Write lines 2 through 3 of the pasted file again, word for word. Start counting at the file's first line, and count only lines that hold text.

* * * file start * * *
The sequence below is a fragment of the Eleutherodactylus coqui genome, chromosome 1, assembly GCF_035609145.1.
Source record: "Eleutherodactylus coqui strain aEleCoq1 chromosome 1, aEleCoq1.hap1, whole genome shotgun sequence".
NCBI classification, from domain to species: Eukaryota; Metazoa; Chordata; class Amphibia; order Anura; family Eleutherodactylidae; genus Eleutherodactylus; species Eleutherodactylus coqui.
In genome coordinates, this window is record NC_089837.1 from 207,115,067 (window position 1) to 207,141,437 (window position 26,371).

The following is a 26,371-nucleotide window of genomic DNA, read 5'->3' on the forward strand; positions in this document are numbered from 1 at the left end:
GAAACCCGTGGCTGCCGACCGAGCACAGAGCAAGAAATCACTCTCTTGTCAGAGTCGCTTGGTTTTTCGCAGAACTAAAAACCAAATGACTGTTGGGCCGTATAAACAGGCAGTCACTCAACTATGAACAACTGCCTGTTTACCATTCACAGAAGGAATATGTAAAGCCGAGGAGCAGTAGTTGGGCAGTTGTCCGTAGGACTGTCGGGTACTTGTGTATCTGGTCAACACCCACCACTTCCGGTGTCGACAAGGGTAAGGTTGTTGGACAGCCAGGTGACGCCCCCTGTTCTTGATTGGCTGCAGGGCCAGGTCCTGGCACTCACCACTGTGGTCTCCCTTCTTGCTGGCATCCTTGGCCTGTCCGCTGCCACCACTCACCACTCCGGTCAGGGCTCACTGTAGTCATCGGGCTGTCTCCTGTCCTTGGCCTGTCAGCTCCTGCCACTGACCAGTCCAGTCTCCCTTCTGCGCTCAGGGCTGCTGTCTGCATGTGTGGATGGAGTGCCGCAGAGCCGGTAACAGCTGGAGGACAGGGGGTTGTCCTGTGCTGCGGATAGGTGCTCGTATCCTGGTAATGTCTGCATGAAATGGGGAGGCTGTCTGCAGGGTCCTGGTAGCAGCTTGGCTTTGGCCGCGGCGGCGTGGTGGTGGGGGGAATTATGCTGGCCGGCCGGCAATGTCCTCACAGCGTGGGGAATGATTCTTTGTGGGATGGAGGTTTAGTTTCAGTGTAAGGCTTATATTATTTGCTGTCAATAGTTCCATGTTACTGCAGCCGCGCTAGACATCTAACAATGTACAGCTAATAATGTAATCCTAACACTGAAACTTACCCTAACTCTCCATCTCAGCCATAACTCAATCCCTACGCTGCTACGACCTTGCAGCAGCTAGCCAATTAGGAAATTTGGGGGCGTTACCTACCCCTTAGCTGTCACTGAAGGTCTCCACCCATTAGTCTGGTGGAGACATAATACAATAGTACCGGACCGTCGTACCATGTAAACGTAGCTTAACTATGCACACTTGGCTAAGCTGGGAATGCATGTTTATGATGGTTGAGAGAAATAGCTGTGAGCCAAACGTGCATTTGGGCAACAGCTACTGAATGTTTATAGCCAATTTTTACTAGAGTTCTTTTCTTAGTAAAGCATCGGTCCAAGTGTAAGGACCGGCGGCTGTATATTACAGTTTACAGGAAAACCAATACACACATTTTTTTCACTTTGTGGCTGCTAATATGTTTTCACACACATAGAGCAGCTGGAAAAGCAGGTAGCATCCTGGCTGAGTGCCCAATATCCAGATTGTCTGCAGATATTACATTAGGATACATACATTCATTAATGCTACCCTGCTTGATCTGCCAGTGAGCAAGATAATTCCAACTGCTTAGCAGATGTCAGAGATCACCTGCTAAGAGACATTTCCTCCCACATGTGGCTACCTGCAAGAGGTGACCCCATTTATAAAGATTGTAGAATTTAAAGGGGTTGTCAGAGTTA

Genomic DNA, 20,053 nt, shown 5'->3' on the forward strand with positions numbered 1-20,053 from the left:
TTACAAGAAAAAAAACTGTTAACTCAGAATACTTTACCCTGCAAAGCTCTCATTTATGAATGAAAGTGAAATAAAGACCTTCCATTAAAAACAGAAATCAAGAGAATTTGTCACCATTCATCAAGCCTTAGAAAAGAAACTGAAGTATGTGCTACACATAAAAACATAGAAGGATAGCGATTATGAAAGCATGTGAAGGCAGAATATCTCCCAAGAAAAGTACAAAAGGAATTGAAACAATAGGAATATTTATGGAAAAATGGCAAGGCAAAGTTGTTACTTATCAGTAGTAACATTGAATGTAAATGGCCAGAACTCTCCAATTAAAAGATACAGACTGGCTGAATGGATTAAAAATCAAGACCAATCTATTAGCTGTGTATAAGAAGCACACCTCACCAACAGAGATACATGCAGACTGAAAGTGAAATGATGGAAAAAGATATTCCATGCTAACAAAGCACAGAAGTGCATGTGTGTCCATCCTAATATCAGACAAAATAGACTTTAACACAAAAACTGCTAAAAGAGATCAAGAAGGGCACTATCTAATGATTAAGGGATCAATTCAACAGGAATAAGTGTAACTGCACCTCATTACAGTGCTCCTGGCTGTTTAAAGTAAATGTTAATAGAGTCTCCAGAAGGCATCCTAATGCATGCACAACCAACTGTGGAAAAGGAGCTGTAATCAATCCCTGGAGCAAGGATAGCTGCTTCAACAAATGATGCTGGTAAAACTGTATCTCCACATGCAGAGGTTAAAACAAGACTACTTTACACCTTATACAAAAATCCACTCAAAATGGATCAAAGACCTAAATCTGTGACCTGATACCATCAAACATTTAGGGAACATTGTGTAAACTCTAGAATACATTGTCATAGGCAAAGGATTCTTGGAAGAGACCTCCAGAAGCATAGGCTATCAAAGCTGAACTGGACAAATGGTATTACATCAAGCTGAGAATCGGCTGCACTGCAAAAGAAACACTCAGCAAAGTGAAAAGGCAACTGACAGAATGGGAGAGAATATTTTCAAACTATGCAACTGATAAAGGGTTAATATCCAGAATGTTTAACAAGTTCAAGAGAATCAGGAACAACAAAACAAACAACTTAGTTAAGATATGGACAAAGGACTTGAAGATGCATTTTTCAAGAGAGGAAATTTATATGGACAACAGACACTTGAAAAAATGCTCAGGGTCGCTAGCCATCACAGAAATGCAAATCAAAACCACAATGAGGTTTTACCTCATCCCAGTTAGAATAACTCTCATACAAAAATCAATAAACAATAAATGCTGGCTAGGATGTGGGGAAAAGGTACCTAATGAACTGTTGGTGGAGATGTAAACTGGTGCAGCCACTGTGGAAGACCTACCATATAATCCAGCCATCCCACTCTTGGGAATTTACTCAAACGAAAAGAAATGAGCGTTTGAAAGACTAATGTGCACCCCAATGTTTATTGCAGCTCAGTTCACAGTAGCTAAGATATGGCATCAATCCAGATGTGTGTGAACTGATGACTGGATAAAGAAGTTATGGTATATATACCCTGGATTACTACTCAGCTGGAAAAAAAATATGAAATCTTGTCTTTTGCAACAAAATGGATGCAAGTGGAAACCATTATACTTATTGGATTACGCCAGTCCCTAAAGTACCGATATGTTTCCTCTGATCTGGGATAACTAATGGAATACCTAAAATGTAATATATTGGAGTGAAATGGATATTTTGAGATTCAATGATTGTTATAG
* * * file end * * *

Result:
Source record: "Eleutherodactylus coqui strain aEleCoq1 chromosome 1, aEleCoq1.hap1, whole genome shotgun sequence".
NCBI classification, from domain to species: Eukaryota; Metazoa; Chordata; class Amphibia; order Anura; family Eleutherodactylidae; genus Eleutherodactylus; species Eleutherodactylus coqui.